|Rune-stick N B644 (late 12thc.) from Bryggens Museum, Bergen. Photo Judith Jesch|
It's quite common for various media and/or internet sites to put up a list of suggested book titles for people wanting to learn more about the Vikings. A recent one is this on Medievalists.net entitled 'Which Books About the Vikings Should I Read
'? A couple of years ago the Guardian did 'Top Ten Books About Vikings'
. I know I'm a bad person for shuddering when I looking at these lists. Well, maybe not quite shuddering, but having mixed feelings about them. The lists often include books which are not about Vikings at all, but are for example modern fiction, or fourth-hand retellings of myths and legends. Such lists often mix books aimed at different audiences without really specifying what kinds of audiences they are aimed at. And, I'm afraid to say, some of the books on those lists are just not very good. I recognise it is not easy to put such lists together - there are so many books about Vikings out there and it is impossible to read them all. It's also quite hard to judge them, precisely because some which are suitable for some audiences are not suitable for other audiences. Some books are written by experts, and some are put together by jobbing writers trying to make a living. Or people who have just discovered the Vikings and are taking you the reader on their rocky journey finding out about them. Or, some of them written by experts having an off day. Or by people who are an expert in something completely different (you'd be surprised how much of that goes on).
So my list of recommended reading might be just as unsatisfactory as those that I turn my nose up at. Nevertheless, I am going to have a go, since those other lists have inspired me to try to do better. Far be it from me to tell you what you 'should read' - the internet is already too full of people telling other people how to think or behave. But I offer my list for a very specific audience: those who genuinely want to learn about Vikings but are still relative beginners. Intelligent and interested beginners. I'm afraid this list is particularly aimed at those who are thinking of making this a fairly serious study, whether in an educational institution or not. I am going to avoid the myriad of coffee table and popular books which in my view provide entertainment rather than instruction, even though some of these are very good. But they're often a one-stop shop - people might read them (or flick through the pics) once and then never think about Vikings again. Other people read as many such books as they can get their hands on but don't really learn very much because these books often just say the same things, re-use the same images, and, in some cases, peddle the same myths. Just because a lot of books say something doesn't mean it's true. You'd be amazed how many 'serious' books by experts get a bit muddled when trying to explain the word 'Viking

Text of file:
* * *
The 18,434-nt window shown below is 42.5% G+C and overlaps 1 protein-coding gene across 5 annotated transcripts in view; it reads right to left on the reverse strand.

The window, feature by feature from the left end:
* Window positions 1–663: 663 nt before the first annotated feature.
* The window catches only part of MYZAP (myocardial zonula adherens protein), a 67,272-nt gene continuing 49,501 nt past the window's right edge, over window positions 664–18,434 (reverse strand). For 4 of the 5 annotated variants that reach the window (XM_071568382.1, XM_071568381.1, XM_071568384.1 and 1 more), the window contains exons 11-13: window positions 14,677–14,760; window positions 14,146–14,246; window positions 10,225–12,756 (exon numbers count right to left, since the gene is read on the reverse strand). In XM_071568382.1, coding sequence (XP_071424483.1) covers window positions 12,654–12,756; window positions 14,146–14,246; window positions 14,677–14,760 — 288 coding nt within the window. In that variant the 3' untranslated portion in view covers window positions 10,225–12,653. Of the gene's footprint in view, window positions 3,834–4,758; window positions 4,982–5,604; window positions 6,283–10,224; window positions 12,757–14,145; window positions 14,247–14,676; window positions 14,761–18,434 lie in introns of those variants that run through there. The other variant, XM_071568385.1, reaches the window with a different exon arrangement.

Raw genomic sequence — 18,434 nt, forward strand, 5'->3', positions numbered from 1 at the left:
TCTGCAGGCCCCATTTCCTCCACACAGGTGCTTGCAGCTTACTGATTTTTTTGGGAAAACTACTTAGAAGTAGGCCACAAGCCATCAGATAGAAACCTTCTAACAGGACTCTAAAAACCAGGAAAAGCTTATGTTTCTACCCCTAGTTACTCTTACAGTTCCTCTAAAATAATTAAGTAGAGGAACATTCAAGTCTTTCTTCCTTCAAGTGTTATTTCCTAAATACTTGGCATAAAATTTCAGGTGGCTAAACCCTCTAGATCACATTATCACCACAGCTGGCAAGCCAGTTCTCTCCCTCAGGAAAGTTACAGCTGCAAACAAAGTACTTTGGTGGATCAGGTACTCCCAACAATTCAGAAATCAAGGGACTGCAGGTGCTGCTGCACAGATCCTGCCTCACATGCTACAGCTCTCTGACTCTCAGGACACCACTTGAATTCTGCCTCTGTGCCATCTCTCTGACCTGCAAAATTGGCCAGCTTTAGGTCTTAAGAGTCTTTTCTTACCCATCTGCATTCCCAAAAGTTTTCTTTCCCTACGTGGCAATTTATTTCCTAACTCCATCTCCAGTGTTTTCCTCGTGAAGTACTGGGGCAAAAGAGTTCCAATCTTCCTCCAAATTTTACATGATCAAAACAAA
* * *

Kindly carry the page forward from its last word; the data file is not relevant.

What I'm interested in are books that help you engage with the evidence and thereby to think about the process of how we find out about the Viking Age, not just what the 'answers' might be. I'm going for the popular but not the populist. I'm mainly interested in books that have something new to say, have new ways of saying it that make us think, even if they might at some level be 'wrong'. I'm generally very much in favour of thinking. But thinking requires time and commitment, which is why I'm sticking to the more serious end of the market, though you'll see that seriousness can be found in all kinds of places! And yes, I do still, somewhat against the current tide, believe in experts. All I can promise is that, if you read some of the books below, you will be well-equipped to evaluate all the other books about Vikings out there. I have provided some comments to help you identify those you really want to read, just in case you can't get through all of them.
Another word of warning: aficionados will notice that many books that might have made it onto this list are simply not there. There are two possible reasons for this: I might not have read them (I certainly haven't read everything), or I have read them and was not impressed! And I'm not telling which. Other books, while excellent, might be missing because they just are not the kind of book I had in mind for this particular list, which is, I admit, quite personal. I have therefore also avoided books which are too obviously trying to be clever and iconoclastic, or genuinely trying to say something new but which are not well-written or well-argued - life is too short for them.